Door 19: Festive baking!

You don’t have to be a star baker to try these bakes...

It’s time for the most delicious day of The Hoot Advent Calendar 2022! Some fantastic OU students have kindly sent us some delicious recipes, lovely baking stories, and some fantastic photos of their bakes! If you’re after a bit of festive baking inspiration, you’re in the right place. Keep on reading for: 

  • Esme’s Christmas Cookie Tree 
  • Lou’s Gingerbread House  
  • Alexis’s Lebkuchenhaus 
  • Rachel’s Gingerbread Bridge
  • Eric’s Christmas Cake
  • Rochelle’s Sugar Cookie House 

Esme’s Christmas Cookie Tree 

Esme is part of the Baking Club and kindly shared a beautiful Christmas Cookie Tree with us. Esme said “I used the cutters and recipe from Lakeland and this was my first attempt. I went for a more autumnal theme with the colours, but if my tree inspires anyone else, I’m sure that it can be made in a whole host of different decorations and themes!”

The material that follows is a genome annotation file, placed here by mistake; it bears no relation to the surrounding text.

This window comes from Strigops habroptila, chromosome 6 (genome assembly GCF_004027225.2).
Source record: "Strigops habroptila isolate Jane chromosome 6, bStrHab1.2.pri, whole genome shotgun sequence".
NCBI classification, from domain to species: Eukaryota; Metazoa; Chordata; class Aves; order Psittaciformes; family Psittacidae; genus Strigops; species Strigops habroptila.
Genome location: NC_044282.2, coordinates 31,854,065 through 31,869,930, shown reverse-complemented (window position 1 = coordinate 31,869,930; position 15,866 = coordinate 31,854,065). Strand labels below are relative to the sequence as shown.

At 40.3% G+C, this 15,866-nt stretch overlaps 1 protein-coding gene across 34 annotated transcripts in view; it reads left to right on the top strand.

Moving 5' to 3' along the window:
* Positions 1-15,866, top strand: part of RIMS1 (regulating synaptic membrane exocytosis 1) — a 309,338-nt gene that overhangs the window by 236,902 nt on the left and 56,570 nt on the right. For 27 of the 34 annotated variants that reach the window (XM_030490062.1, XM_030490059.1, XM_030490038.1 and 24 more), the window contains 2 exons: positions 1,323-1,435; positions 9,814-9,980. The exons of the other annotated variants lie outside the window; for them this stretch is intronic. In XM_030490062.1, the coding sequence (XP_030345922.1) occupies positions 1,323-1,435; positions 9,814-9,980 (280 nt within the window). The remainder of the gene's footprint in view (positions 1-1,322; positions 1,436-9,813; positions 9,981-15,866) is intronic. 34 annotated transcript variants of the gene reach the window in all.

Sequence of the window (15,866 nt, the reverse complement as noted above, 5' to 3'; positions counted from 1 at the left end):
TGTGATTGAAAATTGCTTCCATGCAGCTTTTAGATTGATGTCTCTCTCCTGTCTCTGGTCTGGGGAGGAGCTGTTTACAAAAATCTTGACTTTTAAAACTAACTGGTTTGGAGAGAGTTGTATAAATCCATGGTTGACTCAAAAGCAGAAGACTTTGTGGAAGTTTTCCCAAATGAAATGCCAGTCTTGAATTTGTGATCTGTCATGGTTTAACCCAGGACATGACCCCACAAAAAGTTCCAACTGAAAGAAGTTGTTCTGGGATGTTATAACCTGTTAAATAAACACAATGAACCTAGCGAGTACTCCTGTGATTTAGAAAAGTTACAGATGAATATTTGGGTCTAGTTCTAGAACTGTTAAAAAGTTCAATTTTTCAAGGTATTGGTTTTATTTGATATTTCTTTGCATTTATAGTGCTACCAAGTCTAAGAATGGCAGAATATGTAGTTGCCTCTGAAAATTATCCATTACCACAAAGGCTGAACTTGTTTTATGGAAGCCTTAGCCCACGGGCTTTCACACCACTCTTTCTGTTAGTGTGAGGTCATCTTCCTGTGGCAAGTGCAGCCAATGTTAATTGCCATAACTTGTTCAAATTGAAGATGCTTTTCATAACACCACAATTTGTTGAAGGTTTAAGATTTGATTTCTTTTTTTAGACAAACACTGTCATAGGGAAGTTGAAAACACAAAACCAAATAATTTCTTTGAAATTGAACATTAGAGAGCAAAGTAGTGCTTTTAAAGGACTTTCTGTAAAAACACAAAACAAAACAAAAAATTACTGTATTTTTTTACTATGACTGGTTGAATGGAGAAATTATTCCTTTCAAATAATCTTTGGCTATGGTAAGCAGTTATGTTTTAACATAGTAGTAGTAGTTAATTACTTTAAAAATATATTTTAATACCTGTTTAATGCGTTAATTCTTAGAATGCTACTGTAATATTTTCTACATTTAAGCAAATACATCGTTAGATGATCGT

A photograph of a pile of cookies decreasing in size as they go upwards, to create a Christmas tree shape. The cookies have yellow, orange and pink icing and are sitting on a wooden board.Esme’s Christmas Cookie Tree

Very impressive for a first attempt, Esme!

Lou’s Gingerbread House  

Lou Robinson, Vice President Engagement at the OU Students Association, shared her fantastic gingerbread house with us. She told us about her festive baking tradition: “Me and my partner use one Saturday in the run up to Christmas to make a gingerbread house. They’re definitely not showstoppers but it’s always a good laugh. He’s an engineer so takes the construction far more seriously than I believe is necessary but it’s always an enjoyable day. It’s been cancelled the last two years as the place we’ve been renting had the world’s teeniest oven but we’re moving this week and Gingerbread Day is back on 😀